Reviewed By

Christopher Armstead
The man who we will come to know as Cole (Anthony Montgomery) wakes up on an airplane.  He looks around, sees a few other people, walks to the bathroom to wash his face and asks himself, while looking pretty darned pissed off, why in the world is he on an airplane?  Cole will sport a mad-on throughout this entire movie called 'Chariot'.  Soon he is joined in consciousness by Emily (Brianna Palencia) who might be pissed off as well, but Briana Palencia has a mouth on her that was mighty distracting so I'm not sure if she was mad or not.  Eventually they wake up the other five people on the plane and begin the process of figuring out why they were all unconscious, on an airplane, to destinations unknown. 

So Michael (Joe Nemmers), who by chance happens to be the Secretary of Transportation, is freaking out.  Aden (Ian Sinclair), the IT Guy figures it is a straight up conspiracy.  The there's Genevieve (Michelle Sherill) who looks to be the Connected Chick and we're betting she probably has the real lowdown on what might be going on.  Rounding out the crew we have Belinda (Leslie Hippensteel) who is just an ordinary housewife and Ra (David DaLao) who got immediately KTFO'd when he came around because he was freaking was out the worst. 

The mystery remains, why were these disparate individuals drugged and put on an airplane?  Thanks to a conveniently placed cellphone, because obviously no one here has theirs, we have learned that the U.S. is under attack and it is looking bad.  Then we learn about the Chariot Program, a government safety valve used in case of a dire emergency to secure the most important people in our country and ferry them to a secure location to keep them safe, and we here in the United States, at this moment in time in this movie, are in a the midst of a pretty serious emergency.  Problem is, as Cole mentions, that he as truck driver, Emily the housewife and the few other people they have on this sparsely populated plane can hardly be deemed as inexpendable.  More troublesome is that the predetermined destination for this plane has been nuked, and the pilots have orders to go this place come hell or high water.  Oh, then there's the random dead body in the bathroom complicating matters even further.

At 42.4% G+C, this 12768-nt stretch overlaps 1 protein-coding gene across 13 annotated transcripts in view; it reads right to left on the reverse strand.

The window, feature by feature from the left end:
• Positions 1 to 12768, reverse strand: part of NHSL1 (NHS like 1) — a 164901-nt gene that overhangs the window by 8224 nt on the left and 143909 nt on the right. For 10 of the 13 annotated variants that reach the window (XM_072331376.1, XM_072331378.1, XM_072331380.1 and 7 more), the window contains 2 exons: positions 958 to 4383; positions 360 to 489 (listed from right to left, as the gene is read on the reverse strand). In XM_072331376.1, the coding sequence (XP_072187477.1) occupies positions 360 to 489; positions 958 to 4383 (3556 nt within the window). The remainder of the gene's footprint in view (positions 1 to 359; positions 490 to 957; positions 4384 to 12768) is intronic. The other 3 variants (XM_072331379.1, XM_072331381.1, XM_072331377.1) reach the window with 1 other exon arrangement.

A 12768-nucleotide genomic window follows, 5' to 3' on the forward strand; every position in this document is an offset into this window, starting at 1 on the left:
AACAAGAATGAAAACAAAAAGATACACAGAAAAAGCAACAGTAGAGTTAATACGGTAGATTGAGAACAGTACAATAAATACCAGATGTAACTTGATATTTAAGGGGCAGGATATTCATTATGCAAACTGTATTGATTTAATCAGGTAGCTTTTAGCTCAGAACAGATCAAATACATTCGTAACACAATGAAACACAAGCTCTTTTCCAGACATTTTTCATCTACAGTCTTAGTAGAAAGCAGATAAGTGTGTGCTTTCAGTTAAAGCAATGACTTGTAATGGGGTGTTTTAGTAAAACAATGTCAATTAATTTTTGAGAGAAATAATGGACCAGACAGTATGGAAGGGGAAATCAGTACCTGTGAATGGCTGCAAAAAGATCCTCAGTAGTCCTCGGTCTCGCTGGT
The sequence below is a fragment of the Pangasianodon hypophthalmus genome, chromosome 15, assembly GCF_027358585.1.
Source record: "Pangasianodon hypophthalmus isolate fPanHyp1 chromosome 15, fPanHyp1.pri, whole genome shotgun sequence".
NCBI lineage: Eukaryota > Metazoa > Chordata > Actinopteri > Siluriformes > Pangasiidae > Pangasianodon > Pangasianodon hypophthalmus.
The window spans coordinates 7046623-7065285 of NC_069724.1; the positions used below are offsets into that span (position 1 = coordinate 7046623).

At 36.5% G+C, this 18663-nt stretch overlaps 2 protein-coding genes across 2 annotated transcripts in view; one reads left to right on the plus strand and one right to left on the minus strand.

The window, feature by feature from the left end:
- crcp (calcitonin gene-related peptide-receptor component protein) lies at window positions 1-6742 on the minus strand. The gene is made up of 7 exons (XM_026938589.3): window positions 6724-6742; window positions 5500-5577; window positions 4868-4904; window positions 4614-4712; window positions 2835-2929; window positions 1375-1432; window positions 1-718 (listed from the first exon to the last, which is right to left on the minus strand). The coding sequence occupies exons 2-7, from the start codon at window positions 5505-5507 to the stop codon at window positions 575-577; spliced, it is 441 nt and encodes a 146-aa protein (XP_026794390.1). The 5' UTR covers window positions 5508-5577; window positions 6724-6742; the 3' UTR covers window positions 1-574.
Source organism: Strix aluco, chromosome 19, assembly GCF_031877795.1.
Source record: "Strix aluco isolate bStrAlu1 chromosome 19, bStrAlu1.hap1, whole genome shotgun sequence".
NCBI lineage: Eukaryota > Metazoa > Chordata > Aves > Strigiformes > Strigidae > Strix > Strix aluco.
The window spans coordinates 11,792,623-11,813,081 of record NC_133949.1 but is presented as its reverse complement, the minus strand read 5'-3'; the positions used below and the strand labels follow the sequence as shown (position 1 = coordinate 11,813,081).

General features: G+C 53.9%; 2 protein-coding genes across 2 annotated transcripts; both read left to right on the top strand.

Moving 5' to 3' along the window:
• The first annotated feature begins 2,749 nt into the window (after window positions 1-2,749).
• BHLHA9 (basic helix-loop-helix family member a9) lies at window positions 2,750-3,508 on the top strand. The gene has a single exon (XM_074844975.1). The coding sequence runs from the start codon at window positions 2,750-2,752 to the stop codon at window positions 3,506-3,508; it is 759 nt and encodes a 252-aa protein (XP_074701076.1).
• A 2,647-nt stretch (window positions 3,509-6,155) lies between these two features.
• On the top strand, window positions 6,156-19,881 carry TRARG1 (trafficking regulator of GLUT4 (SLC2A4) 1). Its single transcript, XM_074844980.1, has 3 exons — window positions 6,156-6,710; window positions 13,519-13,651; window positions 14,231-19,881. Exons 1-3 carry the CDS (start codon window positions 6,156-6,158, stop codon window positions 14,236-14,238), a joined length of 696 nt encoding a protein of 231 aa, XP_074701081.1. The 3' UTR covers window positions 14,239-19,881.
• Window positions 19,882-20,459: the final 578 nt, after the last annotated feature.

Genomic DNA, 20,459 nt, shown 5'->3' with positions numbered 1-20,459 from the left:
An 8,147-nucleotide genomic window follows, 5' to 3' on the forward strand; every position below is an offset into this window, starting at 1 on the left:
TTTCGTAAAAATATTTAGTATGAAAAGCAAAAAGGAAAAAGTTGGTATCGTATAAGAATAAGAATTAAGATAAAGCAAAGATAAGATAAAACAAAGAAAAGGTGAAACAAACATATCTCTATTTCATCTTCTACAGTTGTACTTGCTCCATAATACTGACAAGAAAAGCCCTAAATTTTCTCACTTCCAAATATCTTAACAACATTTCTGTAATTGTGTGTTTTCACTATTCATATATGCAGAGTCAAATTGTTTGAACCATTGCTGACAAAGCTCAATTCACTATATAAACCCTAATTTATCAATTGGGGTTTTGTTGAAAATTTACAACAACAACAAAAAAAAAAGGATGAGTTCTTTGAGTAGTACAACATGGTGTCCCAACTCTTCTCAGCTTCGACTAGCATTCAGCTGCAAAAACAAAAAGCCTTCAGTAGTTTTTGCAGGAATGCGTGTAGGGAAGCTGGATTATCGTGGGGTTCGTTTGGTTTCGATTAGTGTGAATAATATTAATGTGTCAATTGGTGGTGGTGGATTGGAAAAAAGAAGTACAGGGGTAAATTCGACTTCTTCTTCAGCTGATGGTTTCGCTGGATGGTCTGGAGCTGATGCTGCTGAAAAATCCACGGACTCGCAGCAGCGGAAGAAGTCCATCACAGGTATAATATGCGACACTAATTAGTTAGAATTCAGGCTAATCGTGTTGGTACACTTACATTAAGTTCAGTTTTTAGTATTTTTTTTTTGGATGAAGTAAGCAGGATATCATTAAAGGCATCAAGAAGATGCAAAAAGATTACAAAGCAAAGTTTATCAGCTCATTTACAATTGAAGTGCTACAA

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The options for our heroes are extremely limited in this situation.  The pilots are armed and will come out blasting if they come out of the cockpit at all, and of course all isn't quite what it seems.  And ever since a certain day in September back in 2001, planes flying around all willy nilly in our airspace are generally frowned upon.  It is not looking good.

Recently we have seen a number of these 'strange occurrences on an airplane' films such as '7500' or 'Airborne' or 'Altitude', and why not, as it seems like a fairly simple and inexpensive enough of a setup.  Put some people on a set that halfway resembles a fuselage, turn down the lights a little bit to make things creepy, and now all that's left is to  craft a narrative that somehow fits.  Now the problem with those other films, was despite promising starts… those movies kind of fizzled out to varying degrees as they reached their conclusions, or their big reveal.  I am pleased to say that 'Chariot' did fare much better than those movies, but it too had some issues maintaining its momentum, and had an ultimate ending which I don't think is going to please too many people.

As it starts out, director Brad Osborne plays his hand well.  We wake up with the character of Cole, we are completely in the dark, as all of the characters are… are at least most of the characters… we get the information as they get information, the atmosphere is tense and the actors are doing a fine job in bringing us into this rather unsettling situation that they have found themselves in, as we experience there confusion and frustrations right along with them.

Eventually we get to some of the reasons why these people are stuck on this airplane, and while it is little out there, it's not so crazy that we can't trick ourselves into still rolling with it, but things really start to stretch out our already frayed cord of believability when everything involved in why certain people are on this plane begins to unravel.  Now it was actually pretty entertaining watching these completely insane and somewhat illogical plot points develop, it's just that the believability factor, and the movie did have a fairly heavy dose of believability anchoring it down when the movie first began, just kind of got a little ridiculous.  And the ending is somewhat open ended.  Probably not really, if you think about, but maybe a little.

But still, with fine performances all around, led by Anthony Montgomery who always seems to give solid performances in the films I've seen him in, mostly small movies like this one, 'Chariot' was a surprisingly effective thriller that held on just enough to its slipping grip on reality to still deliver some solid entertainment.
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